What you need to know about Parvo

Helping you keep your dog safe

Recently there have been parvovirus outbreaks across the country; the Horowhenua district has had its fair share of cases. Here is what you need to know about “Parvo”. 

What is “Parvo” ?

Parvo is caused by canine parvovirus. It is a very contagious, hardy virus that is easily spread and survives long periods of time in the environment (several years).  Because it lasts so long in the environment it is impossible to know where a dog might get it from. Dog parks, side-walks, public paths, roads and beaches may be contaminated and are not considered safe for unvaccinated dogs.  

Parvovirus attacks rapidly dividing cells in the body, particularly in the gut and the bone marrow. As the gut cells die dogs stop eating and develop severe vomiting and diarrhoea (the signs we usually associate with parvo, and the dog stops absorbing enough nutrients and becomes severely dehydrated.  

As the bone marrow dies, the dog stops being able to produce red and white blood cells. This causes the immune system to fail, preventing the dog from fighting the virus and other secondary infections. 

Left untreated, canine parvovirus infections are usually fatal.  

How to prevent Parvo 

Preventing canine parvoviral disease is easy. Vaccinate your dogs.  

We are lucky to have access to an extremely effective vaccine for canine parvovirus that is around 99% protective. However, the vaccine is only protective if the course has been completed and all booster shots are up to date.  

Usually a dog requires a minimum of three vaccines as a puppy with the last one being at 16 weeks old or older.   Puppies may not be protected until at least one week after their final 16 week old vaccine.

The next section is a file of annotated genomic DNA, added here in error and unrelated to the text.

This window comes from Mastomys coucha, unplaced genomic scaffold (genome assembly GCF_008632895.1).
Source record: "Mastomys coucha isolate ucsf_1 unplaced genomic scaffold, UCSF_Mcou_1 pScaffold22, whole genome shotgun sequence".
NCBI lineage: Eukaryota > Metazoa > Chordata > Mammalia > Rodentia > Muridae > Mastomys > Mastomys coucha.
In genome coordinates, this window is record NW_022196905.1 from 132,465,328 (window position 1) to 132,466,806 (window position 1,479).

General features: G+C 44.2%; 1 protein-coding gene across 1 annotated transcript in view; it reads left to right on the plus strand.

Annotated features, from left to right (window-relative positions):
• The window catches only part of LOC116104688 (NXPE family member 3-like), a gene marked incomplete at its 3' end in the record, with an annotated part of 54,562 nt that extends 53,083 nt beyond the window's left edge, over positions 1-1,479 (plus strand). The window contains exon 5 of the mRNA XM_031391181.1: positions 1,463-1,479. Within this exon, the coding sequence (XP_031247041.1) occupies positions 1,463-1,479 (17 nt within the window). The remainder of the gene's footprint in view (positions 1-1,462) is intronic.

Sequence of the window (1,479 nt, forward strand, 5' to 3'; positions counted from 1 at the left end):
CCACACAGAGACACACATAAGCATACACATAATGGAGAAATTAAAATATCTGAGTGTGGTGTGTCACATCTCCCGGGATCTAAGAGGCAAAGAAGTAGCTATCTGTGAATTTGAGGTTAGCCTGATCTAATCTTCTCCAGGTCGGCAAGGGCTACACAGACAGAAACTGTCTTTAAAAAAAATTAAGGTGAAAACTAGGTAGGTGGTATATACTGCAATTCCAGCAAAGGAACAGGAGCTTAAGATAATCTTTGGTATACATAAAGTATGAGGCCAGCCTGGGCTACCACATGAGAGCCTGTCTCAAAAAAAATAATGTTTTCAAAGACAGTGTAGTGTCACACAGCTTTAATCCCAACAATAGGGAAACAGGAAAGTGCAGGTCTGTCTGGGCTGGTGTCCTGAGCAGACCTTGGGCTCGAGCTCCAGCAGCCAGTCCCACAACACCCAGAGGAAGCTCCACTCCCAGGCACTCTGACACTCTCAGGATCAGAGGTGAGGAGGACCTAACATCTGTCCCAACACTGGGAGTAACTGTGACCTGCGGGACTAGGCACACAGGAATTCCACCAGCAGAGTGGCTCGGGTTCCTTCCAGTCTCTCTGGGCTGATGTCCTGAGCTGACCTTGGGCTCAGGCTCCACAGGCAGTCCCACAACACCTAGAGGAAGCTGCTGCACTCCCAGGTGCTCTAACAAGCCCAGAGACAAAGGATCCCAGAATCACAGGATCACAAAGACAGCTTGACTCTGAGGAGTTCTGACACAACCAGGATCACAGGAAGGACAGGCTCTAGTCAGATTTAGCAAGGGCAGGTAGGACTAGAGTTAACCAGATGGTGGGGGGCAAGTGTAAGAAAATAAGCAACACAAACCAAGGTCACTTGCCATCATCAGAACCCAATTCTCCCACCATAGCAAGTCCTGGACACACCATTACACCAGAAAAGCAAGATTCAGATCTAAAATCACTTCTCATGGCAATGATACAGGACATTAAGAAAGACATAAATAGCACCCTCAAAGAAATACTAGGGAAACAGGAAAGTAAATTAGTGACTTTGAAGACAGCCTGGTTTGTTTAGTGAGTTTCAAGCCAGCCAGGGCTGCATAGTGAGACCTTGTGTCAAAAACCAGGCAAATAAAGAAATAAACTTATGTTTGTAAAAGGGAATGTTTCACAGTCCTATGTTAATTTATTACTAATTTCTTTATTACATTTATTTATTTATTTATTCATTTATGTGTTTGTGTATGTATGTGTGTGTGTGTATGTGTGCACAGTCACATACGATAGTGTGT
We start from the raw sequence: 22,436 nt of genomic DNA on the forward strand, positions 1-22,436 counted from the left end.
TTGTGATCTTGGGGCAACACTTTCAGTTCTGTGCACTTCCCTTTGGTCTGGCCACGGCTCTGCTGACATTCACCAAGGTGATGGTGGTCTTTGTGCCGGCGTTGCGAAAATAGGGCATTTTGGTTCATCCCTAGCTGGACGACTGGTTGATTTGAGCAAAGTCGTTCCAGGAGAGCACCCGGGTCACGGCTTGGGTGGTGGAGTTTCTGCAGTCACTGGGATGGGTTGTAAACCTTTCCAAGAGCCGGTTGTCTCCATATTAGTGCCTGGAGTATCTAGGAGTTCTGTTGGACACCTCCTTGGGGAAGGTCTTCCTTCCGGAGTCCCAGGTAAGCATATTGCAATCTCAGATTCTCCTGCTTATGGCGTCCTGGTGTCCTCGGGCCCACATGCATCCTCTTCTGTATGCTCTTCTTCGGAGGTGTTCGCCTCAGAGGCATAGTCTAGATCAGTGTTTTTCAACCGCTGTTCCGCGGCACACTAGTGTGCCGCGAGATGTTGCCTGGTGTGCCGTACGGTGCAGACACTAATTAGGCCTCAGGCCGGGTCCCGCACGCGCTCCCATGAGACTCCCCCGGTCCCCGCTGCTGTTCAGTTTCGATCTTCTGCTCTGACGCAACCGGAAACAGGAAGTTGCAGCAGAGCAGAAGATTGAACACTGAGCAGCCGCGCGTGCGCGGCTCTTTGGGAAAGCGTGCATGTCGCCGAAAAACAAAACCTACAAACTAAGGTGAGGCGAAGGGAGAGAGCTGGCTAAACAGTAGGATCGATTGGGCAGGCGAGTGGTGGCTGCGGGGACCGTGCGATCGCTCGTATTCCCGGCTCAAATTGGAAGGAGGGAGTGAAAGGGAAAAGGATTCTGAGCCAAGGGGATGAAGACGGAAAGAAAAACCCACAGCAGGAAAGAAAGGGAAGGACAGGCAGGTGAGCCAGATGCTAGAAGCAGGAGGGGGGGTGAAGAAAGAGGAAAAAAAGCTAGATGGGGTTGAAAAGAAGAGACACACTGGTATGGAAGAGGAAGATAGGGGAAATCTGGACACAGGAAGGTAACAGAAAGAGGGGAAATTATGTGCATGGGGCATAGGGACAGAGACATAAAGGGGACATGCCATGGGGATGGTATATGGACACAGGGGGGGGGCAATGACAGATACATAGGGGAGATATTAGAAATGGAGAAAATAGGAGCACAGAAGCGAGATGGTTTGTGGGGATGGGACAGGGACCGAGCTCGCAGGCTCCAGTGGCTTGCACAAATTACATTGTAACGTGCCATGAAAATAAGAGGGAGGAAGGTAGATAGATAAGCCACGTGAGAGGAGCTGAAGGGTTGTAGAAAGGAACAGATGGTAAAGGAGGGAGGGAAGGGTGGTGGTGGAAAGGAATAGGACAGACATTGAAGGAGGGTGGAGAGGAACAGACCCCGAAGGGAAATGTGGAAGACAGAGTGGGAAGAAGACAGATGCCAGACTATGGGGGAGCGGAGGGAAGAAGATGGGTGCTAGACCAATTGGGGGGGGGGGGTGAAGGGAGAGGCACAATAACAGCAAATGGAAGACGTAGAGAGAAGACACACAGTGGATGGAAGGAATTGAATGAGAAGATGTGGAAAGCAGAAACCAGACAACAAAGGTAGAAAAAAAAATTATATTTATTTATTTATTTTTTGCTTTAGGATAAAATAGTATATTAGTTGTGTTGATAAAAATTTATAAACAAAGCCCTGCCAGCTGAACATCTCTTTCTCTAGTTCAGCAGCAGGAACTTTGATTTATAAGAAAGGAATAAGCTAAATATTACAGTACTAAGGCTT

Another vaccine is required 6-12 months later, followed by 3 yearly boosters. 

 Vaccine Protocols 

o    Puppies 

·         3-4 vaccines as a puppy finishing at or after 16 weeks of age 

·         A booster 6 months to 1 year after initial course (i.e. at 9-16 months of age) 

·         A follow up booster every three years. 

o    Adult dogs 

·         Unvaccinated or overdue adult dogs may require a single shot followed by a booster 6 months to 1 year later,  

·         Then a follow up booster every three years 

o    Vaccination protocols may vary geographically and depending on individual circumstance.  

Until a dog is fully vaccinated it is important to avoid all public areas. This means not taking your puppy out to dog parks or for walks in public until one week after their final shot. As puppies need to be socialised, it is usually recommended that you bring fully vaccinated dogs to play with them, or take them to properties of friends or family who have fully vaccinated dogs on “safe” properties (i.e. properties that are known not to have had a case of parvovirus for several years) 

Signs a dog might have Parvo 

The most common signs of parvovirus are vomiting and diarrhoea in an unvaccinated dog. Diarrhoea is often bloody and the dogs are usually lethargic, not eating and look miserable.  

However it may take several days for a dog with parvo to develop diarrhoea. Often in the early stages of the disease they may simply be “a bit off”, “not themselves”.  

The most important thing is to call your vet and seek advice for any sick unvaccinated dog.  

 If you think your dog has parvovirus do not take it off the property or bring it into a vet clinic without talking to a vet first.  

Most common signs of parvovirus 

o    Vomiting 

o    Bloody diarrhoea 

o    Fever 

o    Lethargy 

o    Inappetance 

o    Dehydration 

How do we treat Parvo?

Treating parvovirus in dogs is all about supportive care. Patients should be hospitalised and given intensive care. This involves IV (intravenous) fluid therapy, nutritional support, repeated blood tests, electrolyte support, antibiotics, antinausea and pain medication.  On top of this they have to be kept in isolation to prevent spread to any other dogs. This makes their management very difficult and often very expensive.  Cost of care can exceed $1000.  The majority of treated dogs will survive, but even with the best care, some dogs can still die. The best treatment therefore is prevention by regular vaccination.  

Cleaning up 

If you suspect a dog may have had parvovirus on your property, it is possible to clean your property to reduce risk to future dogs. It is a difficult task to clean a property and you should seek veterinary advice on how to clean up properly before you allow any unvaccinated dog onto your property again.